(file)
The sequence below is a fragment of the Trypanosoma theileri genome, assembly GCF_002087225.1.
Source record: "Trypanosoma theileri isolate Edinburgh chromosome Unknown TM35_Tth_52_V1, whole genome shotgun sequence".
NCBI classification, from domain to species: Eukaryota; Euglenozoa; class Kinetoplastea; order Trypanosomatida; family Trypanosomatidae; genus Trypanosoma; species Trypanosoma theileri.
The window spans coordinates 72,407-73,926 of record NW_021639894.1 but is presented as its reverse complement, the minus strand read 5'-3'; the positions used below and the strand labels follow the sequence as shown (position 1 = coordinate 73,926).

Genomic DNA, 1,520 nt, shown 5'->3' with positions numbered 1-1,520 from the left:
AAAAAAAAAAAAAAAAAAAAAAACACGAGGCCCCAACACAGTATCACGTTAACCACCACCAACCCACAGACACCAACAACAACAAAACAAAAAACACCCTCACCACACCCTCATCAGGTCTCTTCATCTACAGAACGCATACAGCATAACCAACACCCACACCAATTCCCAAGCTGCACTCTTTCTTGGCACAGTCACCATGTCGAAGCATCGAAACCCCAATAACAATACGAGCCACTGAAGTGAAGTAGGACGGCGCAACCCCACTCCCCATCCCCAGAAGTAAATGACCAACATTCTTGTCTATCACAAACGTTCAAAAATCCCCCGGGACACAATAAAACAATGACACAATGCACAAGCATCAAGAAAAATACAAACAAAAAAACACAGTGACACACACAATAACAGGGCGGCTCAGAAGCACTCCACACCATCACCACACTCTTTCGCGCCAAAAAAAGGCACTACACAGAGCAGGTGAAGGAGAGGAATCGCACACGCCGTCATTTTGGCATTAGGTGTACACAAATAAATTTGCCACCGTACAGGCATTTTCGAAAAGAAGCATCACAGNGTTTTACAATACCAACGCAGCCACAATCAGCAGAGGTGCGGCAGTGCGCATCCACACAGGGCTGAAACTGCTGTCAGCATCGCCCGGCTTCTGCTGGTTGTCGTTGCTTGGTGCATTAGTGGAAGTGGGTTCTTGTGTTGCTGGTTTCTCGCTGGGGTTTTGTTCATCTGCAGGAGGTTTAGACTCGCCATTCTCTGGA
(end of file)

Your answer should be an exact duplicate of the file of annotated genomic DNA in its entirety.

The sequence below is a fragment of the Trypanosoma theileri genome, assembly GCF_002087225.1.
Source record: "Trypanosoma theileri isolate Edinburgh chromosome Unknown TM35_Tth_52_V1, whole genome shotgun sequence".
NCBI classification, from domain to species: Eukaryota; Euglenozoa; class Kinetoplastea; order Trypanosomatida; family Trypanosomatidae; genus Trypanosoma; species Trypanosoma theileri.
The window spans coordinates 72,407-73,926 of record NW_021639894.1 but is presented as its reverse complement, the minus strand read 5'-3'; the positions used below and the strand labels follow the sequence as shown (position 1 = coordinate 73,926).

Genomic DNA, 1,520 nt, shown 5'->3' with positions numbered 1-1,520 from the left:
AAAAAAAAAAAAAAAAAAAAAAACACGAGGCCCCAACACAGTATCACGTTAACCACCACCAACCCACAGACACCAACAACAACAAAACAAAAAACACCCTCACCACACCCTCATCAGGTCTCTTCATCTACAGAACGCATACAGCATAACCAACACCCACACCAATTCCCAAGCTGCACTCTTTCTTGGCACAGTCACCATGTCGAAGCATCGAAACCCCAATAACAATACGAGCCACTGAAGTGAAGTAGGACGGCGCAACCCCACTCCCCATCCCCAGAAGTAAATGACCAACATTCTTGTCTATCACAAACGTTCAAAAATCCCCCGGGACACAATAAAACAATGACACAATGCACAAGCATCAAGAAAAATACAAACAAAAAAACACAGTGACACACACAATAACAGGGCGGCTCAGAAGCACTCCACACCATCACCACACTCTTTCGCGCCAAAAAAAGGCACTACACAGAGCAGGTGAAGGAGAGGAATCGCACACGCCGTCATTTTGGCATTAGGTGTACACAAATAAATTTGCCACCGTACAGGCATTTTCGAAAAGAAGCATCACAGNGTTTTACAATACCAACGCAGCCACAATCAGCAGAGGTGCGGCAGTGCGCATCCACACAGGGCTGAAACTGCTGTCAGCATCGCCCGGCTTCTGCTGGTTGTCGTTGCTTGGTGCATTAGTGGAAGTGGGTTCTTGTGTTGCTGGTTTCTCGCTGGGGTTTTGTTCATCTGCAGGAGGTTTAGACTCGCCATTCTCTGGA